Alexis Wright awarded Sidney Myer Creative Fellowship
Western Sydney University Distinguished Research Fellow Alexis Wright has been awarded a Sidney Myer Creative Fellowship (opens in a new window).
Author Alexis Wright, from the Writing and Society Research Centre, is a member of the Waanyi nation of the Gulf of Carpentaria.
She is the author of the novel Carpentaria, which won five national literary awards in 2007, including the ALS Gold Medal and the Miles Franklin Award.
Her most recent work is The Swan Book, a dystopian novel set in a future dominated by climate change and the continued surveillance of Aboriginals in Australia's north.
Ms Wright says she was quite emotional when she received the news, and she paid tribute to the strong support from the Writing and Society Research Centre and its Director, Professor Anthony Uhlmann, who nominated her for this award.
"My style of writing takes a lot of thought and time to develop the ideas, and receiving this award will make a huge difference to the time I can now devote to my work," she says.
"I am currently completing an Australian Research Council grant investigating Aboriginal storytelling and also a new novel."
"This Fellowship will give me the space to concentrate on new ideas, to create work that will further challenge the very best of my ability."
The announcement of Alexis Wright as a Sidney Myer Creative Fellow came as her body of work was shortlisted for the Melbourne Prize for Literature.
The Whitlam Chair in Writing and Society Professor Ivor Indyk says it is hard to think of another Australian writer who has the imaginative power and range of Alexis Wright.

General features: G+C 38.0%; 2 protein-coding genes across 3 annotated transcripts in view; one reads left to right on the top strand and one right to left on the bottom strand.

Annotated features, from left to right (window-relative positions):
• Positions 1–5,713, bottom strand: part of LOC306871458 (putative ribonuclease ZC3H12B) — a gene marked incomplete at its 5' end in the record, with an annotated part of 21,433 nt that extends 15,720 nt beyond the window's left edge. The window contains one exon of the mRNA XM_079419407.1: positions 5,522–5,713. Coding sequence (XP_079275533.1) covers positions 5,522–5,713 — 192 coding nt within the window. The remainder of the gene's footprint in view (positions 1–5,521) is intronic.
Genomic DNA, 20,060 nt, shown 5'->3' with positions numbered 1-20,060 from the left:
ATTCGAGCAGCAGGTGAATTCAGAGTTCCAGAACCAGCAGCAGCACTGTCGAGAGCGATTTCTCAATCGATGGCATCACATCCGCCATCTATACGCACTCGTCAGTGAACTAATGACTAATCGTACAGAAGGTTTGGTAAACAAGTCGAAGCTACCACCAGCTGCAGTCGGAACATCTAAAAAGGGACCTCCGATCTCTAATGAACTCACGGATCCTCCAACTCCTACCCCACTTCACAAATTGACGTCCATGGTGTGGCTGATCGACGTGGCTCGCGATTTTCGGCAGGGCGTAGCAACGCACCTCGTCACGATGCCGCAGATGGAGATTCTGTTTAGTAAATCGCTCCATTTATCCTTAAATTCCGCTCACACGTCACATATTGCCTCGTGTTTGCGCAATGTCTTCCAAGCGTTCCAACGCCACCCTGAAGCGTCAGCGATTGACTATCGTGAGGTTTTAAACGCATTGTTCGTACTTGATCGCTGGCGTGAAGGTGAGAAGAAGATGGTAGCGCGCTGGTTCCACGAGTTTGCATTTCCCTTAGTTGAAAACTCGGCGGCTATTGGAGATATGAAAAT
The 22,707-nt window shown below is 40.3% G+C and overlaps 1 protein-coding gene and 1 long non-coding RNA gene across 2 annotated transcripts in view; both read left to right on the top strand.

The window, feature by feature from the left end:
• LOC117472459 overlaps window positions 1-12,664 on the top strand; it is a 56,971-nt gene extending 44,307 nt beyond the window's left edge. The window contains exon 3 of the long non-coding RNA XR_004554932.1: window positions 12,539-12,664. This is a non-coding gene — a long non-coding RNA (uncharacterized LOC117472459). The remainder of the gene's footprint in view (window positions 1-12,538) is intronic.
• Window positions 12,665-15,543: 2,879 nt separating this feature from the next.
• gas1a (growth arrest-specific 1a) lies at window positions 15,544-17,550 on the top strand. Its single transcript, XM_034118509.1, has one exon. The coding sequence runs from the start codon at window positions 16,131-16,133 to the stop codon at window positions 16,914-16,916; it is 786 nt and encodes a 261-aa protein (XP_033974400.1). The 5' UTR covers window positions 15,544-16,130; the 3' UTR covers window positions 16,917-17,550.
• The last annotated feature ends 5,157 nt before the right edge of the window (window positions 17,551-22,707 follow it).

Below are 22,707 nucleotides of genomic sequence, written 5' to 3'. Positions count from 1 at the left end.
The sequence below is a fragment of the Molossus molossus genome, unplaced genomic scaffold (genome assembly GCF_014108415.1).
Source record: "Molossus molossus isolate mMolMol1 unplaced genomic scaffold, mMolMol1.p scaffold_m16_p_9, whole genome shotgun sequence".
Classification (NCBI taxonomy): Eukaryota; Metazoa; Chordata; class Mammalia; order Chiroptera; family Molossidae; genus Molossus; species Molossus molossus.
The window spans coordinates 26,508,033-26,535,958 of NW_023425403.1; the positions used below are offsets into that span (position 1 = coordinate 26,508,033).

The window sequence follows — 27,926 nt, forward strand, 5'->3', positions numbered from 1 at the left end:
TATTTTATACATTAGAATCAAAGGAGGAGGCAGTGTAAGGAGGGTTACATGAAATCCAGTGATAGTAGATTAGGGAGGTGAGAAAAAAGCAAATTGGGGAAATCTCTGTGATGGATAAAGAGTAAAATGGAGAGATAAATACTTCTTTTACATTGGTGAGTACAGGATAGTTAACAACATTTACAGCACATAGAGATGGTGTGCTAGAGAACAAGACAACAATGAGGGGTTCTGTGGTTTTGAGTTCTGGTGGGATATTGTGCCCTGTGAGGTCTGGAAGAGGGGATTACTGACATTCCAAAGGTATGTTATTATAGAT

"The Swan Book, like Carpentaria, is a tour de force. Her novels have brought Indigenous writing to the forefront of Australian literature," says Professor Indyk.
"She has been a wonderful role model and mentor for our Doctor of Creative Arts students, and it's very pleasing to see her influence recognised by this award."
Under the fellowship, awarded to artists who demonstrate outstanding talent and exceptional professional courage, Ms Wright receives an unrestricted grant of $160,000 over a two-year period.
"Artists ask difficult questions, they celebrate and embrace, they prod and poke and hold a mirror up to society – we need this so that many viewpoints are presented in the public arena," says Carrillo Gantner AO, Chairman of the Sidney Myer Fund.
2 September 2015
For the past ten years, NASA’s Curiosity rover has been trundling around the surface of Mars, taking photos in its quest to understand the history and geology of the red planet and perhaps even find signs of life.
Opinion: ‘Some leaders only want to hear the good news’: politicians tell us how political careers can end
With the election almost upon us, thoughts are more than ever turned to political survival.
Close to 60 students from Western Sydney University have participated in Sydney Opera House BUILD – a new, intensive program that encourages socially engaged design perspectives.